There are so many reasons why establishing a robust PROMs pipeline would be beneficial for your practice.

Here are the top ten:

1. Clients leaving therapy prematurely

Clients drop out of therapy for a variety of reasons, but the most common is lack of progress. They don’t feel better and lose confidence in their therapist as a result. Why spend hard-earned-money on something that isn’t providing any relief, right?

The problem is that many therapists DON’T KNOW that this is the case—until clients leave. That’s because clients don’t know how to tell them. They may like the therapist and not want to hurt their feelings. They may struggle with confrontation or be high on trait agreeableness. It’s common for a client who smiles and nods in session to disappear overnight without a word of warning.

You avoid this pitfall when you administer outcome measures on a routine basis. This bypasses the issue of clients needing to “find the right words”, because lack of symptom relief will be reflected in persistently high scores and severity ranges.

Therapists can simply raise this fact with clients in an easygoing manner, so that both can pivot—and begin making real inroads. At Measurely, every outcome measure assessment is accompanied by a prompt asking clients for written feedback—providing an additional check on progress.

Overlooking risk markers

In the same way that clients often avoid telling therapists about a lack of improvement—they often avoid disclosing thoughts, feelings and behaviours that place them at risk. It can be awkward to bring up suicidal ideation with your therapist—especially if you don’t yet know them well. There remains considerable stigma around this topic.

If clients are vulnerable, are socially anxious, or high on effacing personality traits—it is unlikely that they will proactively discuss their suicidal thoughts. Rather, they’ll wait for the therapist to ask the right question…which often never comes. There is an entire literature devoted to the topic of how risk markers get overlooked in clinical settings.

Don’t become a part of these statistics. Many PROMs contain items that ask patients specific questions about their risk of self-harm or harm to others. At Measurely, endorsement of a red-flag item will lead to immediate notification of the treating clinician.

This isn’t to say that PROMs represent a complete risk-assessment strategy—they certainly don’t. But they can cover a lot of bases, and become a screening entry-point into more comprehensive risk assessment.

Missing the presence of a diagnosis

Therapists differ in terms of their views on diagnosis. Some view it as essential—others, as a stigmatising form of labelling that is best avoided. Whatever your opinion happens to be, it’s best to cover yourself by recording diagnostic information about a client based on objective criteria, whenever such information arises.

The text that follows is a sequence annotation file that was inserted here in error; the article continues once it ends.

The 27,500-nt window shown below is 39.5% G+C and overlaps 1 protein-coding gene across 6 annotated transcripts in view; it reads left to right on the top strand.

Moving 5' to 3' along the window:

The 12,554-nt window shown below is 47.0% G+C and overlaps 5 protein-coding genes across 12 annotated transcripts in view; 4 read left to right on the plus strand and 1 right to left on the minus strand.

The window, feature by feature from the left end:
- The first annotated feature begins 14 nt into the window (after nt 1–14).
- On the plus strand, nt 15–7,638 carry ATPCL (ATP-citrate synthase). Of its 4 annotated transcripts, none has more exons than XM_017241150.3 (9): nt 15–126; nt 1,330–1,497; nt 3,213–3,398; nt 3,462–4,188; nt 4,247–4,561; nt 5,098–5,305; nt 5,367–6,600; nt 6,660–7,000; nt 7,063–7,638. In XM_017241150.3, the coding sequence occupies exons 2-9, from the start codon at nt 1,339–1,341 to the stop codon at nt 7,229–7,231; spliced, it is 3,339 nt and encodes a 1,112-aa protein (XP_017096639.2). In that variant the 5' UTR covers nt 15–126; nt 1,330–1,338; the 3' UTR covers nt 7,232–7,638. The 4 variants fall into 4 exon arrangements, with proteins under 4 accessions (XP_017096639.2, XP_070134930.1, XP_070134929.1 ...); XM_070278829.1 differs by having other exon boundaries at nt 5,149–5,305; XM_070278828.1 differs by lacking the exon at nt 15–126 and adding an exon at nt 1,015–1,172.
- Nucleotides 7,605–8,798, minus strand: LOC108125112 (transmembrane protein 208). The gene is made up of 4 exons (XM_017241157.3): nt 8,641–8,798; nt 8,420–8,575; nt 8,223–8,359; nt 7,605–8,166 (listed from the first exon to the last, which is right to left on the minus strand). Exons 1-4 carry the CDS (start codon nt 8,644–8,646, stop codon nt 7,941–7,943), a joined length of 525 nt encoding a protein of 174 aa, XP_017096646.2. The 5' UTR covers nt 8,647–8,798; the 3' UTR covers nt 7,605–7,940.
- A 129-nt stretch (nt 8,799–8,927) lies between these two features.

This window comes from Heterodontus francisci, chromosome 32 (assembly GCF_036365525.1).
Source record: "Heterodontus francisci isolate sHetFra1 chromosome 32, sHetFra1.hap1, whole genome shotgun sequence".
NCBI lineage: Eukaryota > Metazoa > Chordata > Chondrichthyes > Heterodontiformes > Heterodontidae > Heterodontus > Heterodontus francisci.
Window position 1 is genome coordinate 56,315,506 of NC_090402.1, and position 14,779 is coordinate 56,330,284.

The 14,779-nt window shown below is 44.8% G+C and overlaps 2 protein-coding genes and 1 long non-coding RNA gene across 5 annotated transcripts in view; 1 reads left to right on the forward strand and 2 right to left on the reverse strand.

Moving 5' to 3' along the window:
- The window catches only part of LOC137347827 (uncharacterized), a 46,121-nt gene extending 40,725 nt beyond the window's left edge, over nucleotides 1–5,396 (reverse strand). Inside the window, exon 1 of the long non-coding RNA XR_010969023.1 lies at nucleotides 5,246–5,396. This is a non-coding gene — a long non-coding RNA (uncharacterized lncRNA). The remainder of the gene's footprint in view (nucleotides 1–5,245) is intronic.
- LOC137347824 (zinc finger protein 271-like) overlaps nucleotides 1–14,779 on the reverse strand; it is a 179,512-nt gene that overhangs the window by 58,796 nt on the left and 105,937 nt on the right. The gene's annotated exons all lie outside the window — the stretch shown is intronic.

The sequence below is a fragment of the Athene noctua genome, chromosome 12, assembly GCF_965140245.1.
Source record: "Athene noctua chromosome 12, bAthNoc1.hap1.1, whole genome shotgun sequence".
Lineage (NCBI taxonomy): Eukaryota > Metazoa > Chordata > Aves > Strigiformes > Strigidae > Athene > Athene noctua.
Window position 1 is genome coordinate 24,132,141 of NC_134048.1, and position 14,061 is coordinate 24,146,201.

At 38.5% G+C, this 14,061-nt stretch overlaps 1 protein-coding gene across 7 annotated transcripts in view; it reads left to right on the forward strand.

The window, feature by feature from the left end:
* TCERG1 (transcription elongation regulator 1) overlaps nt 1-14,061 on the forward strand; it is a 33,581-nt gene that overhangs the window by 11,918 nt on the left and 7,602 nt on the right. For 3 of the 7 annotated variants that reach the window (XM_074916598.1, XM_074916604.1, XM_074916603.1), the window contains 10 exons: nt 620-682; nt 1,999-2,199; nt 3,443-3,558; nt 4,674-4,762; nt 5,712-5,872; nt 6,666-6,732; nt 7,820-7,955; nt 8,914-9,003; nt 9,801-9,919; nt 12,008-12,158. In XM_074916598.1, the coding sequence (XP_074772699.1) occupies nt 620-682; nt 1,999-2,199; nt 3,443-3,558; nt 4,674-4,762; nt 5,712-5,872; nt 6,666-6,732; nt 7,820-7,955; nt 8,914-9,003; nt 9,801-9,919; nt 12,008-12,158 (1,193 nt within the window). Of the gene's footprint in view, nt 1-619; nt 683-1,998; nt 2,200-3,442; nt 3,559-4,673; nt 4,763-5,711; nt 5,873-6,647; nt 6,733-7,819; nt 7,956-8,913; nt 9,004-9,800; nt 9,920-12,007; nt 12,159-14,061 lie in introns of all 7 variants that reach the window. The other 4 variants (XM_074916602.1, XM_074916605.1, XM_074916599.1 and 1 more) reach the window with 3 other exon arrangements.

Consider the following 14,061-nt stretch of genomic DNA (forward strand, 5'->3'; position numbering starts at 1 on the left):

Many PROMs have empirically validated cutoff-scores for the full-scale or subscales—which reliably indicate the likely presence of a diagnosis. For example, research examining the PCL-5 has shown that scores between 31-33 are optimal for diagnosing Post-traumatic Stress Disorder (PTSD; Bovin et al., 2016).

Underestimating symptom severity

Similarly, due to a range of biases, clinicians often underestimate the severity of their clients’ symptoms. They neither record this information in an objective way, or use it to adjust the therapeutic approach. Many PROMs have well-established symptom severity ranges for obtained scores. At Measurely, where such ranges are missing—we use clinical and normative means and standard deviations to describe symptom severity.

Poor team morale

Feedback is a precondition for motivation and confidence. People feel good about their fitness and health progress when they are able to visually monitor outcomes like their levels of stress, sleep, activity and calorie intake. Treatment outcomes—when skilfully used—can facilitate a team culture that is transparent, caring, close-knit and strong in motivation.

Losing team members

Therapists leave when they don’t enjoy their work. Non-enjoyment of work can be the result of many factors—but is often related to therapeutic burnout, imposter syndrome and perceived ineffectiveness. PROMs and treatment outcomes are an important key to the solution here.

Administrative overwhelm

When administrative tasks get missed and their is a backlog, both practitioners and clients are at risk. Negative outcomes emerging from the audit of a practitioner (e.g. by AHPRA or Medicare)—usually result from that individual being experiencing administrative overwhelm.

They have had too much on their plate, and have failed to maintain the necessary practice standards. Missed follow-up assessments are a common source of stress for practitioners, and increase the probability of complications later on.

Referrer disillusionment

Referrers are busy, but they do pay attention to outcomes. When referrers receive no objective indication that patients are benefiting from therapy, they stop referring to the treating practitioner.

By contrast, positive outcomes can result in an expanding volume of new patients sent to that practitioner. Impress referrers and grow your practice by providing concrete, visually-appealing evidence of treatment success.